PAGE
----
United States District Court, D. Hawaii
COREY K. LEONG, #A4014453, Plaintiff,
MAUI CTY. COMM. CORR., Defendants,
ORDER DISMISSING AMENDED COMPLAINT WITH LEAVE TO
A. Otake United States District Judge
the Court is pro se Plaintiff Corey K. Leong's first
amended prisoner civil rights Complaint (FAC). ECF No. 1.
Leong alleges that the Hawaii “Department of Public
Safety (Maui Division)” (“DPS”), violated
his civil rights between February 15 and June 15, 2018, by
housing him in a two-man cell with three other prisoners at
the Maui Community Correctional Center (MCCC).
again fails to name any proper Defendant to this suit and
otherwise fails to state a colorable claim for relief under
42 U.S.C. § 1983. The FAC is DISMISSED with leave to
amend, if possible, pursuant to 28 U.S.C. §§
1915(e)(2) & 1915A(a-b).
is proceeding in forma pauperis and is a prisoner, therefore
the Court screens the FAC pursuant to 28 U.S.C. §§
1915(e)(2) and 1915A(a). Claims that are frivolous,
malicious, fail to state a claim for relief, or seek damages
from defendants who are immune from suit must be dismissed.
See Lopez v. Smith, 203 F.3d 1122, 1126-27 (9th Cir.
2000) (en banc) (discussing § 1915(e)(2)); Rhodes v.
Robinson, 621 F.3d 1002, 1004 (9th Cir. 2010)
(discussing § 1915A(b)).
1915 screening involves the same standard of review as that
under Federal Rule of Civil Procedure 12(b)(6). See
Watison v. Carter, 668 F.3d 1108, 1112 (9th Cir. 2012)
(screening under § 1915(e)(2)); Wilhelm v.
Rotman, 680 F.3d 1113, 1121 (9th Cir. 2012) (screening
under § 1915A(b)). That is, a complaint must
“contain sufficient factual matter, accepted as true,
to state a claim to relief that is plausible on its
face.” Ashcroft v. Iqbal, 556 U.S. 662, 678
(2009) (internal quotation marks omitted); Wilhelm,
680 F.3d at 1121; Simmons v. Navajo Cty., Ariz., 609
F.3d 1011, 1020-21 (9th Cir. 2010); Ewing v. City of
Stockton, 588 F.3d 1218, 1235 (9th Cir. 2009).
“Threadbare recitals of the elements of a cause of
action, supported by mere conclusory statements, do not
suffice.” Iqbal, 556 U.S. at 678.
12(b)(6) is read in conjunction with Rule 8(a). Zixiang
Li v. Kerry, 710 F.3d 995, 998-99 (9th Cir. 2013). Under
Rule 8, a complaint must contain a “short and plain
statement of the claim showing that the pleader is entitled
to relief.” Fed.R.Civ.P. 8(a)(2). Detailed factual
allegations are not required, but a complaint must allege
enough facts to provide both “fair notice” of the
claim asserted and “the grounds upon which [that claim]
rests.” Bell Atl. Corp. v. Twombly, 550 U.S.
544, 555 & n.3 (2007) (citation and quotation marks
omitted); see also Iqbal, 556 U.S. at 555 (stating
Rule 8 “demands more than an unadorned,
the-defendant-unlawfully-harmed-me accusation”). The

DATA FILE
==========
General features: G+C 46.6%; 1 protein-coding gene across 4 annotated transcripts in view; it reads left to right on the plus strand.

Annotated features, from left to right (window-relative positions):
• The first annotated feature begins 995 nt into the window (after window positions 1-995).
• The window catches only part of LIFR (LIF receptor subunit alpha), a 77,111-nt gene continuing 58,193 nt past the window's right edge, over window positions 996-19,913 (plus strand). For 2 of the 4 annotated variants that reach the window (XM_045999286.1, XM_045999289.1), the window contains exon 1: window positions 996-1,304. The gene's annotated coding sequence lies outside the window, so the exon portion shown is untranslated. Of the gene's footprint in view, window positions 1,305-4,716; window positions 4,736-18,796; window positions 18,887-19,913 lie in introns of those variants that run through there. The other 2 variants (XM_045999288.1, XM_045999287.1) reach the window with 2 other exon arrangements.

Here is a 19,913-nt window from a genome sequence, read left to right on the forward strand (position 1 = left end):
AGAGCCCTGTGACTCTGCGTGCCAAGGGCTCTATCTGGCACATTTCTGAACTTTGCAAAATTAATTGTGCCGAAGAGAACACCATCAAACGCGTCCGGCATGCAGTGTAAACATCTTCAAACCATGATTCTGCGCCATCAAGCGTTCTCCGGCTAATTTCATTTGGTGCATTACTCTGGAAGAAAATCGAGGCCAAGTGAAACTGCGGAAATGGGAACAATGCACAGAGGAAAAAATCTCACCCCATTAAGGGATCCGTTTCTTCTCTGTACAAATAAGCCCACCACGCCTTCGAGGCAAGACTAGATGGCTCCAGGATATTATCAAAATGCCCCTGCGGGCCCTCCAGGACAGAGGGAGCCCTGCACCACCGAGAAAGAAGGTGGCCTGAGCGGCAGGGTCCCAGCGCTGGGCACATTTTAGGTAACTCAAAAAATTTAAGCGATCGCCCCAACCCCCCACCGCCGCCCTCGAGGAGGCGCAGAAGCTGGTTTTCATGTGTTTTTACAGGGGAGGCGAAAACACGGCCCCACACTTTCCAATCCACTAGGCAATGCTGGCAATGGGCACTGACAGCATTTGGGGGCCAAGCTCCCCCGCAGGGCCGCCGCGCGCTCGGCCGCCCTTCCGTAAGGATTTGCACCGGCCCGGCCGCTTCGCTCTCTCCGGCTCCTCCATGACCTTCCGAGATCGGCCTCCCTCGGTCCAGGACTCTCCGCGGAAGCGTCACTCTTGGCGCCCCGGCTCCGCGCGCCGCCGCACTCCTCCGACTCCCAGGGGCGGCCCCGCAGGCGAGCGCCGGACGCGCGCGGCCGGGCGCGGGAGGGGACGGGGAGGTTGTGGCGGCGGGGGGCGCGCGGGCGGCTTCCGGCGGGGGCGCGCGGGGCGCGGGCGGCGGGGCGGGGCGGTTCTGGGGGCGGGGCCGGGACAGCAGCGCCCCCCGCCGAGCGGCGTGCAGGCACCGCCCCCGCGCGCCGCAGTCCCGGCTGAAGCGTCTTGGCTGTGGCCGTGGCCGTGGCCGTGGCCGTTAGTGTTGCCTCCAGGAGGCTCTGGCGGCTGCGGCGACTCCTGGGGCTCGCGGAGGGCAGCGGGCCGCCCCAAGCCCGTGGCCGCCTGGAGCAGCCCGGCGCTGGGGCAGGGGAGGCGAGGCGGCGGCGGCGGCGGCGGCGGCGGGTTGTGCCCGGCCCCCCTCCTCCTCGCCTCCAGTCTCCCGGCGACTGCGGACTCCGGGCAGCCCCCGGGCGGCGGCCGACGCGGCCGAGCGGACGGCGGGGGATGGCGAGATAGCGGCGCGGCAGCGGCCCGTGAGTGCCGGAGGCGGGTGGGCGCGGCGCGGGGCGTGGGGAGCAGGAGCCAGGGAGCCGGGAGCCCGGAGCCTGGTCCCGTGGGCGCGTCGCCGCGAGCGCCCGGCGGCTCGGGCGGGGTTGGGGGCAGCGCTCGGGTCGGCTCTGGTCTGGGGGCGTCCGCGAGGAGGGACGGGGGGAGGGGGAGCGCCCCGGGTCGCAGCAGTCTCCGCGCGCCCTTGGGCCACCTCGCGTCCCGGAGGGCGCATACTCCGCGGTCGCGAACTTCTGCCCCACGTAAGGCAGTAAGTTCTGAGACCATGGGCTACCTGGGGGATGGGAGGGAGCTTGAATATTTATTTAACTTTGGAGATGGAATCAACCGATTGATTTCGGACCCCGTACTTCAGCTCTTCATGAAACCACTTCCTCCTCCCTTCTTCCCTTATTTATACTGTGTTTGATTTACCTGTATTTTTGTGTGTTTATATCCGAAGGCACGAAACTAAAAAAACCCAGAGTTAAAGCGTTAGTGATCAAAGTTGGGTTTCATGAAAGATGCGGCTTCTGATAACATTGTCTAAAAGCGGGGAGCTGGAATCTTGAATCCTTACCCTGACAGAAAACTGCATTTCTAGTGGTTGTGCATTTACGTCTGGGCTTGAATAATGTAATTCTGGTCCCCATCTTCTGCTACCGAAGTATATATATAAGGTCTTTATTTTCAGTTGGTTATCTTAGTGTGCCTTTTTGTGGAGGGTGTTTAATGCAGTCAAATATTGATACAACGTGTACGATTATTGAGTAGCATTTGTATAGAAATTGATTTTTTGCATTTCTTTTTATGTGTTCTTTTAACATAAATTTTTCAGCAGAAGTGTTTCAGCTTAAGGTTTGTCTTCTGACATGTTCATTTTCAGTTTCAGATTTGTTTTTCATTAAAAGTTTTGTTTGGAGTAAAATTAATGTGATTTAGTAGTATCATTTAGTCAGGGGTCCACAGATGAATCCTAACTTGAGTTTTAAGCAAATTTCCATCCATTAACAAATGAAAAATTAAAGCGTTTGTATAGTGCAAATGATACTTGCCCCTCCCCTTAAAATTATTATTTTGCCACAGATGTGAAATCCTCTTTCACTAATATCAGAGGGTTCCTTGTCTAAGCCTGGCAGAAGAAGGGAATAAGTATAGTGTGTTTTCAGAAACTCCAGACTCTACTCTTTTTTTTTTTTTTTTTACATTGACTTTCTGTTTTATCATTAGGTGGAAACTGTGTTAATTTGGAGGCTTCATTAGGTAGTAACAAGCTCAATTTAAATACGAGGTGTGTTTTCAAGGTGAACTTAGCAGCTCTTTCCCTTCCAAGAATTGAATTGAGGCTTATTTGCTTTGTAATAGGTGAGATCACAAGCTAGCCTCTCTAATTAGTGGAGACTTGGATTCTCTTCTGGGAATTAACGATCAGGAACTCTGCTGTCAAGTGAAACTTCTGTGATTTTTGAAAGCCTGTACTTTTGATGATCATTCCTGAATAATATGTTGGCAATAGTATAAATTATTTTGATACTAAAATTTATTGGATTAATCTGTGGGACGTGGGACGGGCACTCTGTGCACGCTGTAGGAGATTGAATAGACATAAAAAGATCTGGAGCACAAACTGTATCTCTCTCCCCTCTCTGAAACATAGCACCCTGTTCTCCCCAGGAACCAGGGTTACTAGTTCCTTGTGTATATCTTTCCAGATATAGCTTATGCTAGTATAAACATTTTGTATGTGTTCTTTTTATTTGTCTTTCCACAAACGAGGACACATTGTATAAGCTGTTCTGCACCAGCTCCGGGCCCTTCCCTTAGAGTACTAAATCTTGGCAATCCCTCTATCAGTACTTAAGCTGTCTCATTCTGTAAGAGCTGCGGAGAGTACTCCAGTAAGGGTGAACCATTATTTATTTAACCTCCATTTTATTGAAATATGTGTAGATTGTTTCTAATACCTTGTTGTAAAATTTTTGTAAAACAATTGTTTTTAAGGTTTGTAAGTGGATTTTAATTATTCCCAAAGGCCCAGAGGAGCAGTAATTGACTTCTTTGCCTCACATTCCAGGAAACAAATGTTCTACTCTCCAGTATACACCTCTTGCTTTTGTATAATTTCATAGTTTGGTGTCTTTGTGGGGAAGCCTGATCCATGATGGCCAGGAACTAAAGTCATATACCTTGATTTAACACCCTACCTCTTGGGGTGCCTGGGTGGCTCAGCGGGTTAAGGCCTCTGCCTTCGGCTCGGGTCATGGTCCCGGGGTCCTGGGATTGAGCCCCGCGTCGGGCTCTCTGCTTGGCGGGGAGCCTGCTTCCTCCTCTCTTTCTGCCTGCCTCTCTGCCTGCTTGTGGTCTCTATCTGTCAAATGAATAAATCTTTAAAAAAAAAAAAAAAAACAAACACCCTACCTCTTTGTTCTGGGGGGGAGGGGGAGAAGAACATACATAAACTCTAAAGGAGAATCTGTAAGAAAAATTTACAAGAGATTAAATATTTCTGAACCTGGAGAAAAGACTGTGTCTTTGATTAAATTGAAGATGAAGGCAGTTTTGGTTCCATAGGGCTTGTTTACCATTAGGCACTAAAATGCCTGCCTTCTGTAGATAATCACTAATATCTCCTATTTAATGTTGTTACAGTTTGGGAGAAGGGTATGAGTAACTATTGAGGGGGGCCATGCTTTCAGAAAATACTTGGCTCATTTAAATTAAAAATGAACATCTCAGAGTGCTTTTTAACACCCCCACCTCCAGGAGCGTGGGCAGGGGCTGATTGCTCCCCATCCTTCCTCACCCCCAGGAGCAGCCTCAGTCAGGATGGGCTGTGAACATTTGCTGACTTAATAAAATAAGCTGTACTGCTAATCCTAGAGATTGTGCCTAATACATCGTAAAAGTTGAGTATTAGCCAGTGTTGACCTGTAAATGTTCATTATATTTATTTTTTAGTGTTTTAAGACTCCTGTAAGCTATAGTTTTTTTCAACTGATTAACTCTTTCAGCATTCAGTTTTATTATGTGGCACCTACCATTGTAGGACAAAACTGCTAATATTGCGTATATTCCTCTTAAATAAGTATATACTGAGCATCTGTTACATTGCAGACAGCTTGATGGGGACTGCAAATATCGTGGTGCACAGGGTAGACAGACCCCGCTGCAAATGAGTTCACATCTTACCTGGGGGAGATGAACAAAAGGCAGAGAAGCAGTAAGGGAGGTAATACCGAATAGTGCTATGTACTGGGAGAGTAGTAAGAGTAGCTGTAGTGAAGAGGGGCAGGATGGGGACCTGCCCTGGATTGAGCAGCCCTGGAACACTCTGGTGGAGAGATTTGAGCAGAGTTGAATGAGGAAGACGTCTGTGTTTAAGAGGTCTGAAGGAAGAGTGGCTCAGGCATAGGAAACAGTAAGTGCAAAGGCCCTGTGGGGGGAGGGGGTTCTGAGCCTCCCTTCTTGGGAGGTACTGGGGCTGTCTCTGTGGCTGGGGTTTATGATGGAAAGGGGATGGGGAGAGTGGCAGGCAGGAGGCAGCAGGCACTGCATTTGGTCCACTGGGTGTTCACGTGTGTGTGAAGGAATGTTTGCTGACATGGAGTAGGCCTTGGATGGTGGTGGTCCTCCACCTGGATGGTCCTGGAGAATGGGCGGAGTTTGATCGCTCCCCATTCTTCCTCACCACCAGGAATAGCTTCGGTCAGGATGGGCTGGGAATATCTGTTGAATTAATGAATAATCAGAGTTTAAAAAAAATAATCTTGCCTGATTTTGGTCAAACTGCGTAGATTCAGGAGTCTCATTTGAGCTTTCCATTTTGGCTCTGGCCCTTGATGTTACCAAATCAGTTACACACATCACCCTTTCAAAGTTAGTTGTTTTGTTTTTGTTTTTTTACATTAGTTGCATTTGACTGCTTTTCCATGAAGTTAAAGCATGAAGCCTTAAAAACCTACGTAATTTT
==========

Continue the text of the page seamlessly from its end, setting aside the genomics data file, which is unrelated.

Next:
“mere possibility of misconduct” is insufficient
to meet this standard. Iqbal, 556 U.S. at 555;
see also Moss v. U.S. Secret Serv., 572 F.3d 962,
969 (9th Cir. 2009).
litigants' pleadings must be liberally construed and all
doubts should be resolved in their favor. Hebbe v.
Pliler, 627 F.3d 338, 342 (9th Cir. 2010) (citations
omitted). The Court must grant leave to amend if it appears
the plaintiff can correct the defects in the complaint,
Lopez, 203 F.3d at 1130, but if a claim or complaint
cannot be saved by amendment, dismissal with prejudice is
appropriate, Sylvia Landfield Tr. v. City of L.A.,
729 F.3d 1189, 1196 (9th Cir. 2013).
state a claim under § 1983, a plaintiff must allege that
the defendant (1) acted under color of state law and (2)
deprived him of rights secured by the Constitution or federal
law. Long v. Cty. of Los Angeles, 442 F.3d 1178,
1185 (9th Cir. 2006); see also Marsh v. Cty. of San
Diego, 680 F.3d 1148, 1158 (9th Cir. 2012) (discussing
“color of state law”). A person deprives another
of a constitutional right, “within the meaning of
§ 1983, ‘if he does an affirmative act,
participates in another's affirmative act, or omits to
perform an act which he is legally required to do that causes
the deprivation of which complaint is made.'”
Preschooler II v. Clark Cty. Sch. Bd. of Trs., 479
F.3d 1175, 1183 (9th Cir. 2007) (quoting Johnson v.
Duffy, 588 F.2d 740, 743 (9th Cir. 1978)).
The FAC's Claims
alleges that DPS or MCCC officials violated his
constitutional rights by housing him in an overcrowded cell
at MCCC. FAC, ECF No. 9, PageID #54.
I was in MCCC Jail and was forced to sleep on the ground (no
cot) in an overcrowded situation (4 persons in a 2 man cell),
and next to a toilet. I was stepped over, tripped on and
urine-ated [sic] on multiple times. Also I have a severe eye
condition and sleeping on the ground increased ...